Automated assembly and reconfiguration of space systems present enormous potential for affordable and reliable space exploration. They address the most significant constraint to space exploration, the limited payload volume and mass within a launch fairing. Although there is general agreement on the importance of automated space assembly and the profound impact it will have on the future of space exploration, there isn't agreement on the preferred system architecture or how it should be implemented. Furthermore, although most core technologies required for automated space assembly and reconfiguration exist, their maturity levels are uneven compromising the overall maturity and readiness for automated space assembly.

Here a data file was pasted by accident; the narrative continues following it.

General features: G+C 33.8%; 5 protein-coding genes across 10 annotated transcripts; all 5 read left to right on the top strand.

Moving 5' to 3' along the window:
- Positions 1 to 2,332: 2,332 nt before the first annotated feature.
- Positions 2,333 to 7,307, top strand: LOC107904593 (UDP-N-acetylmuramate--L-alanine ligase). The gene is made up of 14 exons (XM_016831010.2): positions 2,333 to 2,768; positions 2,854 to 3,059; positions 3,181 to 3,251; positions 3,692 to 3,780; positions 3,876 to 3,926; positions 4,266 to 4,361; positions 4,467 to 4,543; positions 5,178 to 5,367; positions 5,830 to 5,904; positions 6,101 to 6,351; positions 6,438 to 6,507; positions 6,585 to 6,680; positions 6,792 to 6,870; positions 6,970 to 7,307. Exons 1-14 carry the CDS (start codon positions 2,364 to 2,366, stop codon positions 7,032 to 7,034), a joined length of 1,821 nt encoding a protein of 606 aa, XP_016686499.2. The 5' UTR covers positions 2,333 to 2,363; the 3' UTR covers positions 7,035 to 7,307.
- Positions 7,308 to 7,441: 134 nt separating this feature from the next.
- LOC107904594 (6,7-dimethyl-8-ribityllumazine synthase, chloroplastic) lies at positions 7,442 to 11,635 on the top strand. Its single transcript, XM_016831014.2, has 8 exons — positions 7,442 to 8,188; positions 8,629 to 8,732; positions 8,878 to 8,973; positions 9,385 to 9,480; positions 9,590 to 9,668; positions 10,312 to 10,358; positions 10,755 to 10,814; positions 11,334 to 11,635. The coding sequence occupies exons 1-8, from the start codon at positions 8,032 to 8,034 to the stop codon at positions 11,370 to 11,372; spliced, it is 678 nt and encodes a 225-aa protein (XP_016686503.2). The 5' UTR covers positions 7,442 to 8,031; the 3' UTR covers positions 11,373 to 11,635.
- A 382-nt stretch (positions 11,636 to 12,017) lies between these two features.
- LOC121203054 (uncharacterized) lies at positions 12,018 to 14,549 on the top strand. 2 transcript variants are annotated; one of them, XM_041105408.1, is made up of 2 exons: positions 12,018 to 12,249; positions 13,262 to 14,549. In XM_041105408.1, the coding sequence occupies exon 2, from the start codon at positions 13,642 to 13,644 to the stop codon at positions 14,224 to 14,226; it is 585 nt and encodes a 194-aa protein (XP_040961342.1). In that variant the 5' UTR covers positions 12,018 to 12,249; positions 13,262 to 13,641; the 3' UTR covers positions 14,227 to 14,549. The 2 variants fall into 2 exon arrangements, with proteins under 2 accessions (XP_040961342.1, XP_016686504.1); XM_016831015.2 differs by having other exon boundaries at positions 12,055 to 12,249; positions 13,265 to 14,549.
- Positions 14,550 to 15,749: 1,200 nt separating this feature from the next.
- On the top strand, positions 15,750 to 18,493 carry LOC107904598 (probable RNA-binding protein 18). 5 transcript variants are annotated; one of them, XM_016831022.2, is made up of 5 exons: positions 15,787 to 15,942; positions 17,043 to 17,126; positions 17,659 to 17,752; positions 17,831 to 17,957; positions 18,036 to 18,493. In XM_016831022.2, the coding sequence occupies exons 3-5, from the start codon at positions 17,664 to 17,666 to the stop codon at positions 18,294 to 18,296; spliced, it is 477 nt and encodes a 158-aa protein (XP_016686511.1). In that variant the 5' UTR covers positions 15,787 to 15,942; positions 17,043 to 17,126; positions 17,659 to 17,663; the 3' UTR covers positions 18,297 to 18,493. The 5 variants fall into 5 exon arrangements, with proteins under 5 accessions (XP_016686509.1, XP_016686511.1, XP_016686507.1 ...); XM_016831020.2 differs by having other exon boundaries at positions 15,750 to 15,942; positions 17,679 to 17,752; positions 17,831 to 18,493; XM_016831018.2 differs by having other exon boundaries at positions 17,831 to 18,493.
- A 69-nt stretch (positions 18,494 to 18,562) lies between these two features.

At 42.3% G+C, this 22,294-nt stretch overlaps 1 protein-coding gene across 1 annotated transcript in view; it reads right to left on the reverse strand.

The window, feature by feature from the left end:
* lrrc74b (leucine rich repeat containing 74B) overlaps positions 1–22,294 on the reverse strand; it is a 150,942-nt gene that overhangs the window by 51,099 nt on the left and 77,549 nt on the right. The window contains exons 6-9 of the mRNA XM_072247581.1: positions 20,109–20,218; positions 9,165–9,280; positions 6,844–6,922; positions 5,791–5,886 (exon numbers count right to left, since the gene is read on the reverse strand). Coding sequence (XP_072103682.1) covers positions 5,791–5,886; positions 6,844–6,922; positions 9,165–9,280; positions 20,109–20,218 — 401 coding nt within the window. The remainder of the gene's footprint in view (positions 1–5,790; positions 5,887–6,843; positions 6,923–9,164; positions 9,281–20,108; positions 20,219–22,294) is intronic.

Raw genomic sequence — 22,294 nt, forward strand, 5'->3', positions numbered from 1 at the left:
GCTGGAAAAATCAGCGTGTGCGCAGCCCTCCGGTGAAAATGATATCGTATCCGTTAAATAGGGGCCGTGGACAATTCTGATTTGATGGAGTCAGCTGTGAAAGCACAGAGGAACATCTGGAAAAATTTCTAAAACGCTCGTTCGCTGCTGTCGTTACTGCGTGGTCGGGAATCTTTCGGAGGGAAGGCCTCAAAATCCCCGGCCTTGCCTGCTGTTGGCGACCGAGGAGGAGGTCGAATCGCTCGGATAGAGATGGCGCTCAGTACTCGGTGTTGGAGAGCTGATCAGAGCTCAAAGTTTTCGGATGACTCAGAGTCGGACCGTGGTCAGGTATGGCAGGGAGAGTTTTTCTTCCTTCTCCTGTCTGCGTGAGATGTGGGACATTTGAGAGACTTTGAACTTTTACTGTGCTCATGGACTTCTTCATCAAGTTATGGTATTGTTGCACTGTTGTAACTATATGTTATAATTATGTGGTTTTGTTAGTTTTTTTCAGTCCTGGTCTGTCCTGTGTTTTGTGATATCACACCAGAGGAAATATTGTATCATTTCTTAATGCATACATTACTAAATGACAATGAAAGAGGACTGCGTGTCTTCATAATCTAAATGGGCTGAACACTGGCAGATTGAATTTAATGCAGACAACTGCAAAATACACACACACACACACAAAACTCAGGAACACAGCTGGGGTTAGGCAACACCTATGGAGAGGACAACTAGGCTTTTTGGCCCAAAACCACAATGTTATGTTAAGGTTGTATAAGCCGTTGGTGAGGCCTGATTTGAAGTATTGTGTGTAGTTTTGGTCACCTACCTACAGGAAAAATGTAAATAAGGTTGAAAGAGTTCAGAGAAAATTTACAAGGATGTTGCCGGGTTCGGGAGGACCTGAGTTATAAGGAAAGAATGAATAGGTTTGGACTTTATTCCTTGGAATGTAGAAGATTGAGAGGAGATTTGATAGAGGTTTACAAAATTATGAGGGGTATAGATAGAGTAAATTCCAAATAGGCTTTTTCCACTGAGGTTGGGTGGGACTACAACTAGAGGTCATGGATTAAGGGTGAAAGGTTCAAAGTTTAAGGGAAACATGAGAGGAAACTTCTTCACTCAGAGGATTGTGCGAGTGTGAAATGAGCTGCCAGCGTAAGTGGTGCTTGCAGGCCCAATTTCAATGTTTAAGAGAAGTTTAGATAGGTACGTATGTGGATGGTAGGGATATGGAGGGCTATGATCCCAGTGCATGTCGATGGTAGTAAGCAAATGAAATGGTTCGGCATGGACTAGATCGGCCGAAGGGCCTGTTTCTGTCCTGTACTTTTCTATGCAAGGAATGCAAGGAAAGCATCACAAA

This project is creating a comprehensive and rigorous technology maturation program for autonomous, in-space assembly of infrastructure to support Human and Robotic Exploration, with the objective of achieving TRL 6 by 2008. In-space assembly holds enormous promise for space exploration, removing constraints of launch vehicle payload mass and volume. Autonomous assembly fundamentally separates crew from supporting infrastructure in a new way, and allows for real hardware deployment in advance of human operation. A demonstrated capability of autonomous assembly presents a gamechanging technology within a system-of-systems exploration architecture.
JPL has a co-investigation role for this work, which is led by Nelson Pedreiro of the Lockheed Martin Advanced Technology Center.
Terry Huntsberger - Jet Propulsion Laboratory
Exploration Systems Research and Technology